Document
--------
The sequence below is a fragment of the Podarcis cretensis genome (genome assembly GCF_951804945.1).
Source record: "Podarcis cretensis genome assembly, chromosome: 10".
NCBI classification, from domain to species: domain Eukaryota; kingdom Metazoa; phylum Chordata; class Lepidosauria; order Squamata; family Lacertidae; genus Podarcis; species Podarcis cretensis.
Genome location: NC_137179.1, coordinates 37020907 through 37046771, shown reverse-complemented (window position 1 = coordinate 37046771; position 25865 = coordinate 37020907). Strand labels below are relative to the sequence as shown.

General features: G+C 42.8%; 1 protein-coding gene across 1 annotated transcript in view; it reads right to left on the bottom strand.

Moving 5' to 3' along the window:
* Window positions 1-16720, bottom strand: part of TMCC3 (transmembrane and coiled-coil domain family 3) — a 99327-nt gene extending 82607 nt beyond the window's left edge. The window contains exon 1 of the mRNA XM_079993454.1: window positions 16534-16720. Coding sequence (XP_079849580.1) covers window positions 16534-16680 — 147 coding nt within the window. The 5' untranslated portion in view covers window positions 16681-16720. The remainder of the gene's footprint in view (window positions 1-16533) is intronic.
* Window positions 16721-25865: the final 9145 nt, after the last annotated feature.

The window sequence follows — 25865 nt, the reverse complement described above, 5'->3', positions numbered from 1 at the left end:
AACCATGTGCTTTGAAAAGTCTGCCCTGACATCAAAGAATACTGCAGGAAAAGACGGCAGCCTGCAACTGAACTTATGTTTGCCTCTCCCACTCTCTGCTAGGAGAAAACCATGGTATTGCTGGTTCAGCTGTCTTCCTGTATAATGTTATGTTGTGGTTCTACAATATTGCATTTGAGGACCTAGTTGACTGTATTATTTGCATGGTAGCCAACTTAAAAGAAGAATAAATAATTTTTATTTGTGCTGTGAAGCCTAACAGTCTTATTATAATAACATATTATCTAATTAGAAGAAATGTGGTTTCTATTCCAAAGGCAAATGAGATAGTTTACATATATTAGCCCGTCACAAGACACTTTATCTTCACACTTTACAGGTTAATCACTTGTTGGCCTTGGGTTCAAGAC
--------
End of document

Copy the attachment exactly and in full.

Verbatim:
The sequence below is a fragment of the Podarcis cretensis genome (genome assembly GCF_951804945.1).
Source record: "Podarcis cretensis genome assembly, chromosome: 10".
NCBI classification, from domain to species: domain Eukaryota; kingdom Metazoa; phylum Chordata; class Lepidosauria; order Squamata; family Lacertidae; genus Podarcis; species Podarcis cretensis.
Genome location: NC_137179.1, coordinates 37020907 through 37046771, shown reverse-complemented (window position 1 = coordinate 37046771; position 25865 = coordinate 37020907). Strand labels below are relative to the sequence as shown.

General features: G+C 42.8%; 1 protein-coding gene across 1 annotated transcript in view; it reads right to left on the bottom strand.

Moving 5' to 3' along the window:
* Window positions 1-16720, bottom strand: part of TMCC3 (transmembrane and coiled-coil domain family 3) — a 99327-nt gene extending 82607 nt beyond the window's left edge. The window contains exon 1 of the mRNA XM_079993454.1: window positions 16534-16720. Coding sequence (XP_079849580.1) covers window positions 16534-16680 — 147 coding nt within the window. The 5' untranslated portion in view covers window positions 16681-16720. The remainder of the gene's footprint in view (window positions 1-16533) is intronic.
* Window positions 16721-25865: the final 9145 nt, after the last annotated feature.

The window sequence follows — 25865 nt, the reverse complement described above, 5'->3', positions numbered from 1 at the left end:
AACCATGTGCTTTGAAAAGTCTGCCCTGACATCAAAGAATACTGCAGGAAAAGACGGCAGCCTGCAACTGAACTTATGTTTGCCTCTCCCACTCTCTGCTAGGAGAAAACCATGGTATTGCTGGTTCAGCTGTCTTCCTGTATAATGTTATGTTGTGGTTCTACAATATTGCATTTGAGGACCTAGTTGACTGTATTATTTGCATGGTAGCCAACTTAAAAGAAGAATAAATAATTTTTATTTGTGCTGTGAAGCCTAACAGTCTTATTATAATAACATATTATCTAATTAGAAGAAATGTGGTTTCTATTCCAAAGGCAAATGAGATAGTTTACATATATTAGCCCGTCACAAGACACTTTATCTTCACACTTTACAGGTTAATCACTTGTTGGCCTTGGGTTCAAGAC